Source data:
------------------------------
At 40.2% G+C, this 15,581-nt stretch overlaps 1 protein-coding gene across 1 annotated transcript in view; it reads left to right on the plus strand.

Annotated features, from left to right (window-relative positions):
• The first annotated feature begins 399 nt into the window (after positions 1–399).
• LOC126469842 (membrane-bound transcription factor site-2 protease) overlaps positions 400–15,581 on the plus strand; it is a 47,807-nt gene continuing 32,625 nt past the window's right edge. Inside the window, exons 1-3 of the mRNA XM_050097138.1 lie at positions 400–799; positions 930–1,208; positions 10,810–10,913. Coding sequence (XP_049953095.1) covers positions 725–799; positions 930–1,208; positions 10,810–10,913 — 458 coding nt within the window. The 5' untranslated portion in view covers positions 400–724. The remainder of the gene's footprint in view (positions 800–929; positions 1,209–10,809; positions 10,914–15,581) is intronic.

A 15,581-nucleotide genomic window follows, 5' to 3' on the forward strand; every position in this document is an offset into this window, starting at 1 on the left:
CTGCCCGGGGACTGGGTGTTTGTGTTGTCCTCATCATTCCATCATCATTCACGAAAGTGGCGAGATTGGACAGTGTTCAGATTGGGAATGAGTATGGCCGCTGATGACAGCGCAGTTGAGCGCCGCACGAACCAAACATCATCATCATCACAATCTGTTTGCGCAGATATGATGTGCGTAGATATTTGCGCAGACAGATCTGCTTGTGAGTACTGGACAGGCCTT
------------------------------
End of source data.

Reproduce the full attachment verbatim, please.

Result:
At 40.2% G+C, this 15,581-nt stretch overlaps 1 protein-coding gene across 1 annotated transcript in view; it reads left to right on the plus strand.

Annotated features, from left to right (window-relative positions):
• The first annotated feature begins 399 nt into the window (after positions 1–399).
• LOC126469842 (membrane-bound transcription factor site-2 protease) overlaps positions 400–15,581 on the plus strand; it is a 47,807-nt gene continuing 32,625 nt past the window's right edge. Inside the window, exons 1-3 of the mRNA XM_050097138.1 lie at positions 400–799; positions 930–1,208; positions 10,810–10,913. Coding sequence (XP_049953095.1) covers positions 725–799; positions 930–1,208; positions 10,810–10,913 — 458 coding nt within the window. The 5' untranslated portion in view covers positions 400–724. The remainder of the gene's footprint in view (positions 800–929; positions 1,209–10,809; positions 10,914–15,581) is intronic.

A 15,581-nucleotide genomic window follows, 5' to 3' on the forward strand; every position in this document is an offset into this window, starting at 1 on the left:
CTGCCCGGGGACTGGGTGTTTGTGTTGTCCTCATCATTCCATCATCATTCACGAAAGTGGCGAGATTGGACAGTGTTCAGATTGGGAATGAGTATGGCCGCTGATGACAGCGCAGTTGAGCGCCGCACGAACCAAACATCATCATCATCACAATCTGTTTGCGCAGATATGATGTGCGTAGATATTTGCGCAGACAGATCTGCTTGTGAGTACTGGACAGGCCTT